Screencasts are basically little movies you create on your computer. In most cases, they are movies of your computer. You use special software to capture what keystrokes and mouse clicks you make on your screen – demonstrating how to use Google, say (the screen bit of screencasting — and then, once you’ve edited and added a voiceover, upload it to your Web site and let everyone else watch it (the casting bit.) It’s as simple as that.

Here are some links that may help. Not everyone calls what they do screencasting, but most do. There’s tons more stuff out there, but most of these sites will take you there too.

Introductions

Software

Screencasts

Uses of screencasts

The TiddlyWiki Report, Part I: Jonny LeRoy

This week’s WSJ.com/AWSJ column is about the TiddlyWiki (here, when it appears Friday), which I reckon is a wonderful tool and a quiet but major leap forward for interfaces, outliners and general coolness. I had a chance to chat with some of the folk most closely involved in TiddlyWikis, but sadly couldn’t use much of their material directly, so here is some of the stuff that didn’t fit.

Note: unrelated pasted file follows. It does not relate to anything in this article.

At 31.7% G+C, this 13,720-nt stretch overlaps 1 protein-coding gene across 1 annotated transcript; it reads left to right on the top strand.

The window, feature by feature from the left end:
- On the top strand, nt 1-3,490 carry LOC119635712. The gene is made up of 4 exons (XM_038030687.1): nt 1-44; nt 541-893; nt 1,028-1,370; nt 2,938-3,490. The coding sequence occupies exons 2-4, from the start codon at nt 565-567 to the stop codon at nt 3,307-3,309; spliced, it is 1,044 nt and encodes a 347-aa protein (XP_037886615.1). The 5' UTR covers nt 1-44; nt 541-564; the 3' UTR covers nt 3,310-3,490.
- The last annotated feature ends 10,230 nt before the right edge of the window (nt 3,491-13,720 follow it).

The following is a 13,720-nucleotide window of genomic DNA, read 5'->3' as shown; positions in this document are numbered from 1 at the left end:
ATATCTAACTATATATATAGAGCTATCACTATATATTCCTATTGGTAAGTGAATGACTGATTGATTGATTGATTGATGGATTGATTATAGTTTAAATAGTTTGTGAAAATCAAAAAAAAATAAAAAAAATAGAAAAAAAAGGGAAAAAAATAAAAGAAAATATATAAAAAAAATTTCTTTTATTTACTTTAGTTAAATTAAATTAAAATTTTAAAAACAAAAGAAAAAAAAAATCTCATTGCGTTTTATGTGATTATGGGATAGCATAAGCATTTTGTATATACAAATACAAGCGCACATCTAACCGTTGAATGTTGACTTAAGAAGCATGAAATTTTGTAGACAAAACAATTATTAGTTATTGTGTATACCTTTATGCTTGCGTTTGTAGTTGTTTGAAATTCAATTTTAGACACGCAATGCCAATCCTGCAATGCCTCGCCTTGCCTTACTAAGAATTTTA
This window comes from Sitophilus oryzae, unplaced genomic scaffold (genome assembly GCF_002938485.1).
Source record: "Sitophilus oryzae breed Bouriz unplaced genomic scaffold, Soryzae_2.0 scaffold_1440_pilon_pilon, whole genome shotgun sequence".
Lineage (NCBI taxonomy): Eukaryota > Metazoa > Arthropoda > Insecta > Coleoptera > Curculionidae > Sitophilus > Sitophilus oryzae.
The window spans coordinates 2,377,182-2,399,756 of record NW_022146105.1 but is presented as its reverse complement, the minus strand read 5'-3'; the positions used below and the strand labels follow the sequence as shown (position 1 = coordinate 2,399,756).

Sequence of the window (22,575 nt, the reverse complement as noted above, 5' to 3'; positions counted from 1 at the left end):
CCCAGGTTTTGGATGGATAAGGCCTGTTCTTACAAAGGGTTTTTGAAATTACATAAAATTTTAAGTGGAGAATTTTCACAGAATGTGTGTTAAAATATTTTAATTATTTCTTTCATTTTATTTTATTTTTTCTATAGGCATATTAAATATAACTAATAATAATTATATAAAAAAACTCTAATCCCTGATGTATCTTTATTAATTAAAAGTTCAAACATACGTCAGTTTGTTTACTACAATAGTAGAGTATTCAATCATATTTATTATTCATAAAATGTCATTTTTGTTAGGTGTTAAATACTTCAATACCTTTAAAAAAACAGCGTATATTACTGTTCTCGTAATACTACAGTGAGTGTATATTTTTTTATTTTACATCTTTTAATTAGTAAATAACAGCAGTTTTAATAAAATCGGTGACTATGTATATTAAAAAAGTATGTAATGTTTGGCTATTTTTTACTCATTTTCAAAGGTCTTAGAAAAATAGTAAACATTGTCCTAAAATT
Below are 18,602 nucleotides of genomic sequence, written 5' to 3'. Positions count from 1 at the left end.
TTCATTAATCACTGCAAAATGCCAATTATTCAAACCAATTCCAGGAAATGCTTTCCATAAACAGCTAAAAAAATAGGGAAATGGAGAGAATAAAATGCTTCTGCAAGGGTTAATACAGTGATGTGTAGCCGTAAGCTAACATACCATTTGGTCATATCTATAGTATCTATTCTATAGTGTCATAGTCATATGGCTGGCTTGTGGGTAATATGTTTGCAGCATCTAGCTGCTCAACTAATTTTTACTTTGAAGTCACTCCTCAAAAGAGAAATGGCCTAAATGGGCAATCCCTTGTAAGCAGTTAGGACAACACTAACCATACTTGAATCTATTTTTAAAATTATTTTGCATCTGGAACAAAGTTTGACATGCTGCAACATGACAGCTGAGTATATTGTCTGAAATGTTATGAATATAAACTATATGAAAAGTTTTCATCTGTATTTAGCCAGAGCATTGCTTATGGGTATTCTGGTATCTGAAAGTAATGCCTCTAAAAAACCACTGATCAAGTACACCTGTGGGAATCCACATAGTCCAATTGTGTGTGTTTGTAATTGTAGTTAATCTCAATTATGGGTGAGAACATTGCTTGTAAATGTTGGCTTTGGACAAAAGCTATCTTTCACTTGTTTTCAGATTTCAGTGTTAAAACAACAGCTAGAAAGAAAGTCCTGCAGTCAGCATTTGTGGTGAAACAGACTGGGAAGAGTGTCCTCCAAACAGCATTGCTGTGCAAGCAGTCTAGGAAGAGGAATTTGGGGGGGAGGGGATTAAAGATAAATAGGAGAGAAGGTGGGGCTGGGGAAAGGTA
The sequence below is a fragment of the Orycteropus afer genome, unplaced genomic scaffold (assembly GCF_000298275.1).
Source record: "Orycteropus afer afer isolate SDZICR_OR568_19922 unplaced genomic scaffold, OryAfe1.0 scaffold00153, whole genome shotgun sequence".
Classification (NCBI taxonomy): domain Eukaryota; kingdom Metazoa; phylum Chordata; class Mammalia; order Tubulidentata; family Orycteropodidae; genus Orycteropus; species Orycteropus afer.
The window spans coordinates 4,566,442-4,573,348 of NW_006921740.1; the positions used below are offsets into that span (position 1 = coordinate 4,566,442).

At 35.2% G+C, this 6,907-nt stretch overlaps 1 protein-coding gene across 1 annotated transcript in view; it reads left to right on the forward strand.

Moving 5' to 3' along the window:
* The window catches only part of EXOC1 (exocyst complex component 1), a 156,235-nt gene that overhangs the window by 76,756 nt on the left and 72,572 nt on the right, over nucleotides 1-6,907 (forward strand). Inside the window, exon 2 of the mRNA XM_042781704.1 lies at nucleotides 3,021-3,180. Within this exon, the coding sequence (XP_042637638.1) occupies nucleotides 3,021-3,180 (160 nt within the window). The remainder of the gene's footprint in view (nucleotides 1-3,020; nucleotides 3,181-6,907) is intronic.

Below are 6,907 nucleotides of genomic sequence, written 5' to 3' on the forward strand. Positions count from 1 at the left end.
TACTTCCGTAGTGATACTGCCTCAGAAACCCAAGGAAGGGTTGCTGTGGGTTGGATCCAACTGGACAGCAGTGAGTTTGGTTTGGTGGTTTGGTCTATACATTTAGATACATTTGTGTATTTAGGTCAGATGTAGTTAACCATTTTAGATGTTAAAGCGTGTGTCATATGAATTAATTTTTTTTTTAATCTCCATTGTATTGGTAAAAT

First off, an edited chat with Jonny LeRoy, a British tech consultant who offered his view on TiddlyWikis over IM:

Loose Wire: ok, thanks… i’m doing a little piece on tiddlywikis, and was intrigued to hear how you got into them, how you use them, where you think they might be of use, how they might develop etc…
Jonny LeRoy: sure. I first came across them when a colleague sent round a link. The thing that hooked me was the “install software” page which just said – “you’ve already got it”. I’ve been doing web stuff (mainly Java server side development) for quite a while and seeing the immediacy of the tiddlywiki was great. I’ve tried all sorts of tools for managing thoughts and tasks and generally end up going back to pen and paper after a while. tiddlywiki is fast and easy enough for me to keep using it. The micro-content idea is pretty interesting but I’m also pretty interested in how they slot into general progressions in the “Web 2.0”. more and more functionality can now be pushed client side – especially with Ajax and related async javascript technologies. TiddlyWiki takes this to the extreme by pushing *everything* client-side …
That does raise the problem of sharing and syncing the data, but it’s not really in essence a collaborative tool. though there’s no reason why that can’t be added on top of what’s there. Does that make some sense?
Loose Wire: it does. very well put…
Jonny LeRoy: cheers 😉